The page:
Browns hope to keep moving without Nick Chubb as they start anew against Derrick Henry, Titans

CLEVELAND (AP) — As the brutal reality of losing star running back Nick Chubb for the rest of this season sunk in, the Cleveland Browns only needed to trace the recent history of their opponent Sunday to know that everything could turn out OK.

Tennessee has been there, done that.

Two years ago, the Titans lost All-Pro Derrick Henry halfway through the season with a broken foot. Not only did Tennessee survive the rest of the way without its rampaging running back, the Titans somehow flourished, finishing 12-5 and as the No. 1 seed in the AFC playoffs.

The Titans (1-1) didn't panic after losing Henry, who was on his way to another rushing title.

The Browns (1-1) can only hope to be as stoic without Chubb, the four-time Pro Bowler who suffered a season-ending and career-threatening left knee injury Monday night in Pittsburgh. The sight of seeing Chubb in tears while being carted off shook many of his teammates.

It was the kind of moment that can define a season.

“You can’t replace 24,” Browns All-Pro guard Joel Bitonio said, referring to Chubb's number. "But I think we have pieces that we can try and put together, a puzzle that can look similar to what we did with Nick.”

The Titans were in a similar scramble mode in 2021 after Henry went down. But Tennessee stuck with its run-first, run-often offensive approach, and with Dontrell Hilliard and D’Onta Foreman filling in, the Titans finished fifth in the league, averaging 141.5 yards rushing per game.

Cleveland defensive coordinator Jim Schwartz watched it. He was a senior advisor in Tennessee that season, and was impressed with how Titans coach Mike Vrabel failed to let Henry's loss overwhelm his team.

“He stays the course,” Schwartz said of Vrabel. “He’s very resilient that way, and it flowed over to the team. Part of that job of the head coach is to make sure everybody knows, ‘Hey, it’s going to be OK, we have a plan, we have good players behind.’”

The Browns didn't have much time to process losing Chubb, who was injured in the second quarter of a 26-22 loss to the Steelers. Second-year back Jerome Ford came in and caught a 3-yard TD pass one play after Chubb's horrific injury.

A fifth-round pick from Cincinnati who began his college career at Alabama, Ford later ripped off a 69-yard run and finished with 106 yards on 16 carries.

Coach Kevin Stefanski plans to use Ford as his feature back, and the Browns brought in some insurance this week by re-signing Kareem Hunt, who spent four seasons in a tandem with Chubb before Cleveland elected not to retain him.

While the personnel might be different, the Titans don't expect the Browns to stray from their ground game.

“It don’t really matter who’s back there," said two-time Pro Bowl defensive lineman Jeffery Simmons. “You know they trust their offensive linemen. At the end of the day, it’s about how are we going to be able to hold up against their offensive line against the run game."


The Browns are still waiting for Deshaun Watson to play like an elite, $230 million quarterback.

To this point, he has been an average player with an above average contract.

In eight starts over two seasons, Watson is 4-4 with nine touchdowns, seven interceptions and not nearly as many dazzling, highlight-reel type plays as expected. He's coming off a rough performance at Pittsburgh that did nothing to quiet his critics, and after two games he's 31st in completion percentage (55.1) and 30th in rating (69.1).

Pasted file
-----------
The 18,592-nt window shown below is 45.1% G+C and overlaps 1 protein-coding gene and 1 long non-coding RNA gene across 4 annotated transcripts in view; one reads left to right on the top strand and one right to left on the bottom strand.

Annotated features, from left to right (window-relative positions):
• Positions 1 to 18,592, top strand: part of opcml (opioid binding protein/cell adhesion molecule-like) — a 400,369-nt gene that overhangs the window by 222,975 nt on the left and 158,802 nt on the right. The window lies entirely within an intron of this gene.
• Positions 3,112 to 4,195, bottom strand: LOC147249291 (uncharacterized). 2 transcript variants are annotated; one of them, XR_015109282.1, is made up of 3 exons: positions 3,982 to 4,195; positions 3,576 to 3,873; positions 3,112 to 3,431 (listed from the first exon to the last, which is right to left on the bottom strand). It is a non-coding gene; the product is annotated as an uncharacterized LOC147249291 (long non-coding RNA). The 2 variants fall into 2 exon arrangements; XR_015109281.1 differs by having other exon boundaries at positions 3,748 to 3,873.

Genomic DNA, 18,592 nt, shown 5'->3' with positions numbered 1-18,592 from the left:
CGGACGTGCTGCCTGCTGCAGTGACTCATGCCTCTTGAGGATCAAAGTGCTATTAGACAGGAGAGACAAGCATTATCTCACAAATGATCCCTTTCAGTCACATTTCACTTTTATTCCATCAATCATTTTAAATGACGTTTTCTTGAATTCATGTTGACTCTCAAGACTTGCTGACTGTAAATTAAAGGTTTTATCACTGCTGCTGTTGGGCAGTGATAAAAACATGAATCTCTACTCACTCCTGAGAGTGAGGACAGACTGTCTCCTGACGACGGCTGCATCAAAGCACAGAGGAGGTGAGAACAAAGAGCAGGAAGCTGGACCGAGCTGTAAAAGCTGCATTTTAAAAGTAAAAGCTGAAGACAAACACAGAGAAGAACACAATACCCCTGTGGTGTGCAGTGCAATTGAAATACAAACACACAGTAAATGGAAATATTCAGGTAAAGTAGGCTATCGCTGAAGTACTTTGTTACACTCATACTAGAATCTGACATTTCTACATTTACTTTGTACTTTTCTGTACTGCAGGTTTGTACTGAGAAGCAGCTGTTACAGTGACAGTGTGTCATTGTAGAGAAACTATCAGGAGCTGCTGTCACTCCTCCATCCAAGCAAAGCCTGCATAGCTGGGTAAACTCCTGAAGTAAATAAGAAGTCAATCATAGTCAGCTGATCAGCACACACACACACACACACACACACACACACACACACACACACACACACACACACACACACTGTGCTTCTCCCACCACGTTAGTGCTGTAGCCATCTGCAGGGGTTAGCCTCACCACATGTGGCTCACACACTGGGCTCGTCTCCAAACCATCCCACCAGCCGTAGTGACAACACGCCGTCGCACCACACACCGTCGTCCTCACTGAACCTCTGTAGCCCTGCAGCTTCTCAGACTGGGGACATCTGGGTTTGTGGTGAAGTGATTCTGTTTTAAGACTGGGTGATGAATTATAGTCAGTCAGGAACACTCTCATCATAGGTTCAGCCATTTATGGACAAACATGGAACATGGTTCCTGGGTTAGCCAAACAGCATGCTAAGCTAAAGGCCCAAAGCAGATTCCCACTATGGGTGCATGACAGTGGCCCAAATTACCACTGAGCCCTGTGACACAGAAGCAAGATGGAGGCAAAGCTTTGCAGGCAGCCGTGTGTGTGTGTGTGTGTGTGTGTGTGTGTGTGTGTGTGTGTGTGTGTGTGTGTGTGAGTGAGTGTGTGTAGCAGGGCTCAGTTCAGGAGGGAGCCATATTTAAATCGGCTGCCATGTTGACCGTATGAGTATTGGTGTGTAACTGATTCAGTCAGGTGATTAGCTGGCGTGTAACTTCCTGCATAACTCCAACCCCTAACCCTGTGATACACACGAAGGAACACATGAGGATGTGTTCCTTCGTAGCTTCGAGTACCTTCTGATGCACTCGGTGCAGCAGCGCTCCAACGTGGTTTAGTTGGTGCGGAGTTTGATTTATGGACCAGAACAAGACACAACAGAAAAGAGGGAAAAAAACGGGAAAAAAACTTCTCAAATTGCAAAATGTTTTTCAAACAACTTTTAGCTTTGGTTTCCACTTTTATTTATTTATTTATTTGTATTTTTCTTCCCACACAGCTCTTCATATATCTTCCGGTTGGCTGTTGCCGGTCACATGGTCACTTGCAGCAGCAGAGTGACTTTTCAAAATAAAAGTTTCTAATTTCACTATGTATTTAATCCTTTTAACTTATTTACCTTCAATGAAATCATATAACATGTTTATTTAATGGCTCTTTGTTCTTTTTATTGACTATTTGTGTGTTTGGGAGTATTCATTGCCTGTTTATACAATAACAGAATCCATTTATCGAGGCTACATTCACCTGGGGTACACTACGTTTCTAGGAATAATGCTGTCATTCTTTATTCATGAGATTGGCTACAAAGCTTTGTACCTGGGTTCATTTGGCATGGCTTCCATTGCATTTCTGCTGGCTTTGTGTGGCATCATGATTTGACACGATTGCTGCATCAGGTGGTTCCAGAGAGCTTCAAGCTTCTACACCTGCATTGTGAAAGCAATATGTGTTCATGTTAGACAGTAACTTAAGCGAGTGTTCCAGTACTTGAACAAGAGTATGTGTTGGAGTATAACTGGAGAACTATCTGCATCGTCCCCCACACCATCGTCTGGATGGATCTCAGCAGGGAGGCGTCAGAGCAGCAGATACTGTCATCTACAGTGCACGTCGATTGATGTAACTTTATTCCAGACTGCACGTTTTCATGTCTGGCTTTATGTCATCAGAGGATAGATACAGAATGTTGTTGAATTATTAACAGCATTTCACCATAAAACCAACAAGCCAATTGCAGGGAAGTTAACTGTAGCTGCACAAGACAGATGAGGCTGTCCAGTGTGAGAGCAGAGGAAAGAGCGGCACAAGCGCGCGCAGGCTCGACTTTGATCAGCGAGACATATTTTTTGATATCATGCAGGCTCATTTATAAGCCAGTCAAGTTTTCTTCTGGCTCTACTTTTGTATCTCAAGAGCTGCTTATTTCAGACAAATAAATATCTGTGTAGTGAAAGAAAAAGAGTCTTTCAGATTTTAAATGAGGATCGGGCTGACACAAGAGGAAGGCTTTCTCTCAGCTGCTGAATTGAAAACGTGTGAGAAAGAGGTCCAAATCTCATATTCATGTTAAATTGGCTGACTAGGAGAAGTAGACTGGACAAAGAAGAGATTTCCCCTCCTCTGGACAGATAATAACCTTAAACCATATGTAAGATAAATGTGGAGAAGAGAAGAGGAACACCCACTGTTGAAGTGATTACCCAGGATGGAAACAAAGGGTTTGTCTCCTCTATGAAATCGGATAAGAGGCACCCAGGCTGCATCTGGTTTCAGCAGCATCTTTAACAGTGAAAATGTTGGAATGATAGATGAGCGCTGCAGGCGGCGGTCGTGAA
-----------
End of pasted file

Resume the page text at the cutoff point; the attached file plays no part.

Still, Vrabel, who spent a season with Watson in Houston, knows how dangerous he can be from any spot on the field.

“He extends plays,” he said. “He’s got great play strength in the pocket to wait out receivers, to get him through to the second window, extends plays. Got length, stiff arm and will scramble and can run to get what he needs to get to, can throw the ball to all parts of the field.”


Henry has only rushed for 140 yards through two games, but it's only a matter of time before he gets rolling.

Once he does, look out. At 6-foot-3, 250 pounds, there's few more intimidating sights than Henry at full speed.

“He’s a guy that you can stop nine times in a row and in the 10th time he can go 90 yards for a touchdown,” Schwartz said. "We’re going to tackle well, we’re going to have to be physical and we’re going to have to get hats to the ball. Tackling Derrick Henry isn’t a 1-on-1 thing, it’s an 11-on-1 thing and we have to have that mentality going in.”


Along with Vrabel, most of the Titans know Watson well after facing him twice a year as AFC South rivals.

Two-time All-Pro safety Kevin Byard knows better than to underestimate him.

“He’s playing a different style of offense,” Byard said. “They’re going to run the ball more, but he likes taking shots down the field. So I think first and foremost for our defense, we’ve got to stop the run and on the second half just really just making sure that we’re defending those deep shots.”


The Titans aren't doing enough to keep quarterback Ryan Tannehill upright.

Only six teams have allowed more sacks than the Titans with Tannehill being taken down eight times, including five last week by the Los Angeles Chargers. One of those was the fastest sack by a defender this season as Kenneth Murray needed only 2.31 seconds to get the Titans quarterback.

Tennessee’s offensive line already had four new starters before rookie left guard Peter Skoronski had an appendectomy Sept. 16.

Vrabel knows the Titans' front five have their hands full this week against a rebuilt Cleveland defensive line led by All-Pro end Myles Garrett.

“I don’t think there’s too many guys walking the earth like Myles Garrett,” Vrabel said. “So we’ll be in for a huge challenge.”


AP Sports Writer Teresa Walker in Nashville, Tennessee, contributed.



Tom Withers, The Associated Press